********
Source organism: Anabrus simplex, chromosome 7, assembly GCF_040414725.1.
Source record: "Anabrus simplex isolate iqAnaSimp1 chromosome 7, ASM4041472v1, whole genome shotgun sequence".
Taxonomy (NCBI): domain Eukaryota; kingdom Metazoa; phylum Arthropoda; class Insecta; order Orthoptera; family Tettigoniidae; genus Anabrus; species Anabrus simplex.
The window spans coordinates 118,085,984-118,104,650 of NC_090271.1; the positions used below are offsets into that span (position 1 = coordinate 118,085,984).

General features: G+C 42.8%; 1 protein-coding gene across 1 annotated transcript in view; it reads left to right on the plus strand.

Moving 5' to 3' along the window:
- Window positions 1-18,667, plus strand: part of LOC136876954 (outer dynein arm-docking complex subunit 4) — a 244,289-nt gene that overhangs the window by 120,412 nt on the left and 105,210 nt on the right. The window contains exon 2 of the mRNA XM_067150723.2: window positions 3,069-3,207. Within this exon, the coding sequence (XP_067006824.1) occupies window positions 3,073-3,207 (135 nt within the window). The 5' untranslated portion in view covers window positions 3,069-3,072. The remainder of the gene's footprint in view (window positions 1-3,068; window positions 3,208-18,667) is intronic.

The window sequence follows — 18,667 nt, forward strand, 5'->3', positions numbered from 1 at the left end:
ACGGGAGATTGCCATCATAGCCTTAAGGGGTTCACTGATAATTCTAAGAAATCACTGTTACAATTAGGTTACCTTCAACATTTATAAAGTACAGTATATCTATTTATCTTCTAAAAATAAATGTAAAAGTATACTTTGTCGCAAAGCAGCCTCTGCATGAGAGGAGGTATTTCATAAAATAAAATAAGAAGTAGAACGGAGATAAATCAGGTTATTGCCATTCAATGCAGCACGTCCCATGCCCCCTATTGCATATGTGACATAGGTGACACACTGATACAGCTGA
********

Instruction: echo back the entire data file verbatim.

Source organism: Anabrus simplex, chromosome 7, assembly GCF_040414725.1.
Source record: "Anabrus simplex isolate iqAnaSimp1 chromosome 7, ASM4041472v1, whole genome shotgun sequence".
Taxonomy (NCBI): domain Eukaryota; kingdom Metazoa; phylum Arthropoda; class Insecta; order Orthoptera; family Tettigoniidae; genus Anabrus; species Anabrus simplex.
The window spans coordinates 118,085,984-118,104,650 of NC_090271.1; the positions used below are offsets into that span (position 1 = coordinate 118,085,984).

General features: G+C 42.8%; 1 protein-coding gene across 1 annotated transcript in view; it reads left to right on the plus strand.

Moving 5' to 3' along the window:
- Window positions 1-18,667, plus strand: part of LOC136876954 (outer dynein arm-docking complex subunit 4) — a 244,289-nt gene that overhangs the window by 120,412 nt on the left and 105,210 nt on the right. The window contains exon 2 of the mRNA XM_067150723.2: window positions 3,069-3,207. Within this exon, the coding sequence (XP_067006824.1) occupies window positions 3,073-3,207 (135 nt within the window). The 5' untranslated portion in view covers window positions 3,069-3,072. The remainder of the gene's footprint in view (window positions 1-3,068; window positions 3,208-18,667) is intronic.

The window sequence follows — 18,667 nt, forward strand, 5'->3', positions numbered from 1 at the left end:
ACGGGAGATTGCCATCATAGCCTTAAGGGGTTCACTGATAATTCTAAGAAATCACTGTTACAATTAGGTTACCTTCAACATTTATAAAGTACAGTATATCTATTTATCTTCTAAAAATAAATGTAAAAGTATACTTTGTCGCAAAGCAGCCTCTGCATGAGAGGAGGTATTTCATAAAATAAAATAAGAAGTAGAACGGAGATAAATCAGGTTATTGCCATTCAATGCAGCACGTCCCATGCCCCCTATTGCATATGTGACATAGGTGACACACTGATACAGCTGA